Duration – 80 minutes.
Director – Howard Hawks.
Release date – January 12, 1945.
I really enjoyed this film, for several reasons. First, it offers an insightful analysis of the failures of the era, highlighting the challenges inherent in the pursuit of information for distribution in a newspaper. The plot is particularly captivating, revealing the dark underbelly of journalism and the moral dilemmas faced by the protagonists.
Hildy Johnson is a brilliant journalist-reporter, but she has decided to change her life and marry Bruce Baldwin, a modest insurance agent from Albany. Her former husband and employer Walter Burns does not hear it that way. Ready to do anything to keep Hildy close to him, Walter begins by getting her to cover the last hours of Earl Williams, a wretched man who is about to be hanged and whose newspaper, the Morning Post, hopes to be able to get the information on the Earl Williams leak.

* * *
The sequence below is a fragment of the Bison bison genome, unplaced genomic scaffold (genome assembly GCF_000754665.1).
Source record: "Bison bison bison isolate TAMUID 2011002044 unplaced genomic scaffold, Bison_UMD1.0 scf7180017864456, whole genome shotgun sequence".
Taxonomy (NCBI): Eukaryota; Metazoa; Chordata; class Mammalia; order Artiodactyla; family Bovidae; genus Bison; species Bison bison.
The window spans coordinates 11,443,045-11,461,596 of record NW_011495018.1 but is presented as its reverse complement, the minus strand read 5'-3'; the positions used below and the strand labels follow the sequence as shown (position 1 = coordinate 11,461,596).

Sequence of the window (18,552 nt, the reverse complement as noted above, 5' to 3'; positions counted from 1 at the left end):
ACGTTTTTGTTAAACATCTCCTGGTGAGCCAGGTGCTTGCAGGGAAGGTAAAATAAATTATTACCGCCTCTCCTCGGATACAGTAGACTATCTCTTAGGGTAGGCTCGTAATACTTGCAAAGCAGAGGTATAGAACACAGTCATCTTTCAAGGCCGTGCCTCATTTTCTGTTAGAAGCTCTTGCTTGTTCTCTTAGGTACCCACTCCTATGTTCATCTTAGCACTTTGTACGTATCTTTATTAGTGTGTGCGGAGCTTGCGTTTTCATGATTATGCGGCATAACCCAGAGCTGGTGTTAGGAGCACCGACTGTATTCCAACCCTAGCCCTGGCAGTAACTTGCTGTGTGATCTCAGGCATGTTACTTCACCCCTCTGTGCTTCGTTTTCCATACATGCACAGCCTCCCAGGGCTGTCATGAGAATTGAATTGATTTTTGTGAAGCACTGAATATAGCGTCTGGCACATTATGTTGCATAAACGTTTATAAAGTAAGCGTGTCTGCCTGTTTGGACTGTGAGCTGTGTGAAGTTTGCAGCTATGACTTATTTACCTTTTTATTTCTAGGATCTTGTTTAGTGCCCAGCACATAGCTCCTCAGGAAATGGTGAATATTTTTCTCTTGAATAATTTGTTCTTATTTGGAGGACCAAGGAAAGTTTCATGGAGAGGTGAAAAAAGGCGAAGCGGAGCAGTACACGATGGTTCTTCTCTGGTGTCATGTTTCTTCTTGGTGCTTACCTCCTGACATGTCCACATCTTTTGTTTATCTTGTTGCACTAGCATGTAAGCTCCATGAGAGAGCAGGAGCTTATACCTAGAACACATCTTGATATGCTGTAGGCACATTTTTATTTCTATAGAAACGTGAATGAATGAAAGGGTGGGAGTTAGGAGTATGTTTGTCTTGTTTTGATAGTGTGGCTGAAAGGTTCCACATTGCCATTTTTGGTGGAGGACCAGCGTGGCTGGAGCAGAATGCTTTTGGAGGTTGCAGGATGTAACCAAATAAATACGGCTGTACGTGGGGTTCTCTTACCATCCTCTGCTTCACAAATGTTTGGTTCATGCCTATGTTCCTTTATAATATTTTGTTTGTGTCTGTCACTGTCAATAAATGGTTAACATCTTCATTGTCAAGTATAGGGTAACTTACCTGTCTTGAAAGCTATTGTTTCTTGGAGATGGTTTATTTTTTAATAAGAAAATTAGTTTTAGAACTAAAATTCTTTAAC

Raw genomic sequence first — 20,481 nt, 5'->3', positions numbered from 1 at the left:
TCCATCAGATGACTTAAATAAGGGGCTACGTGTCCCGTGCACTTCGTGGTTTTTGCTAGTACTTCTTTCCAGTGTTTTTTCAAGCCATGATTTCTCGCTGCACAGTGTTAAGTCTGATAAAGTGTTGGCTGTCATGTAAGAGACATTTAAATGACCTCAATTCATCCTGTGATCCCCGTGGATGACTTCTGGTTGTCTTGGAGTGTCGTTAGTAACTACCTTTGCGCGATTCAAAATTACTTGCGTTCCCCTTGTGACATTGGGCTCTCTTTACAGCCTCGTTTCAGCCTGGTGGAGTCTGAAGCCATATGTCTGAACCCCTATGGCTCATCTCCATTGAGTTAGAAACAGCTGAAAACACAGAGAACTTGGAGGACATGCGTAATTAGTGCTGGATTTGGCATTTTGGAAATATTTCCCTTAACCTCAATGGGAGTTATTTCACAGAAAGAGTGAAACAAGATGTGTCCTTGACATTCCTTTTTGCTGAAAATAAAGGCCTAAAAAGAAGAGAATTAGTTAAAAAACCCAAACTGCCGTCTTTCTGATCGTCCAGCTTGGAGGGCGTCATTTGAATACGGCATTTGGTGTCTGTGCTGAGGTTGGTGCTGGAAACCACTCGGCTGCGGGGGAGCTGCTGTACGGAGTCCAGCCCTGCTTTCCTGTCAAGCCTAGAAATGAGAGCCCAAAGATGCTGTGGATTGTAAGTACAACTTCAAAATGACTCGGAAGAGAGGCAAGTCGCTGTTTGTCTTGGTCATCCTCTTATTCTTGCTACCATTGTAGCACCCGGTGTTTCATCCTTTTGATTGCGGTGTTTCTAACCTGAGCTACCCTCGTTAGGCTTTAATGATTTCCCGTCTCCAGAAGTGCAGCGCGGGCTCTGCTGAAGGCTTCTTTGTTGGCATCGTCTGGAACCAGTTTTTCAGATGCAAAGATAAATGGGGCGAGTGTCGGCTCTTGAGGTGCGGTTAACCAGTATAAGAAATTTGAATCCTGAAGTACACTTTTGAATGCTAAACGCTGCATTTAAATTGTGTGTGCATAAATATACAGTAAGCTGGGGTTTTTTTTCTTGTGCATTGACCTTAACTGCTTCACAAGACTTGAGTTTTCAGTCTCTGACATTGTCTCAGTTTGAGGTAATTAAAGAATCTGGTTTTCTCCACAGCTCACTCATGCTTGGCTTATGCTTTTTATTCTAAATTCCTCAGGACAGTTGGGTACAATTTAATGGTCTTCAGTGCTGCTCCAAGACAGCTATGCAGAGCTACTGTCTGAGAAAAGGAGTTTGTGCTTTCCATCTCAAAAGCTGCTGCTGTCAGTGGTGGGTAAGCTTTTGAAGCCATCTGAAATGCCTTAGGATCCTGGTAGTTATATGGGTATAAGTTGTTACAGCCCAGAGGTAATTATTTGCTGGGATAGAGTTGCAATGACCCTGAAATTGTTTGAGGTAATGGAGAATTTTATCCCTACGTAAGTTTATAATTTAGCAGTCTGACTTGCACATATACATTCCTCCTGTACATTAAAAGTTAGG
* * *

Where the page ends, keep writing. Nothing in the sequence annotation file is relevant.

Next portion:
Journalist Hildy Johnson comes to announce to her ex-husband and ex-boss Walter Burns, editor-in-chief of the Morning Post, that she is leaving the next day to marry Bruce Baldwin, an insurance agent in Albany. Walter tries to win her back and rehire her, but Hildy refuses, then accepts his proposal: before leaving, she will collect the confession of Earl Williams, murderer whose execution is dated the next day by the mayor and his sheriff for reasons electoralists. She reunites with her colleagues in the courtroom press room for what she believes to be her final report. She gets the interview, but Williams escapes soon after. The only journalist to find the guardian, she buys his story with her fiancé’s savings – a scoop that Walter promises to finance but which he will reimburse in counterfeit money. The governor sends a clemency decision, but the mayor and sheriff block it and continue to hunt down the fugitive. Williams takes refuge in the press room, where his companion Mollie and Hildy hide him in a roll-top office. Walter, who has been repeatedly delaying the couple’s departure by having Bruce imprisoned on false grounds, joins Hildy for the ultimate headline paper which he promises will change his career and clean up local politics. Carried away by intellectual excitement, the journalist dismisses Bruce, agrees to remarry Walter, to work for him again and to once again give up their honeymoon, parasitized in extremis by a report on a strike in… Albany, the town where she should have married Bruce.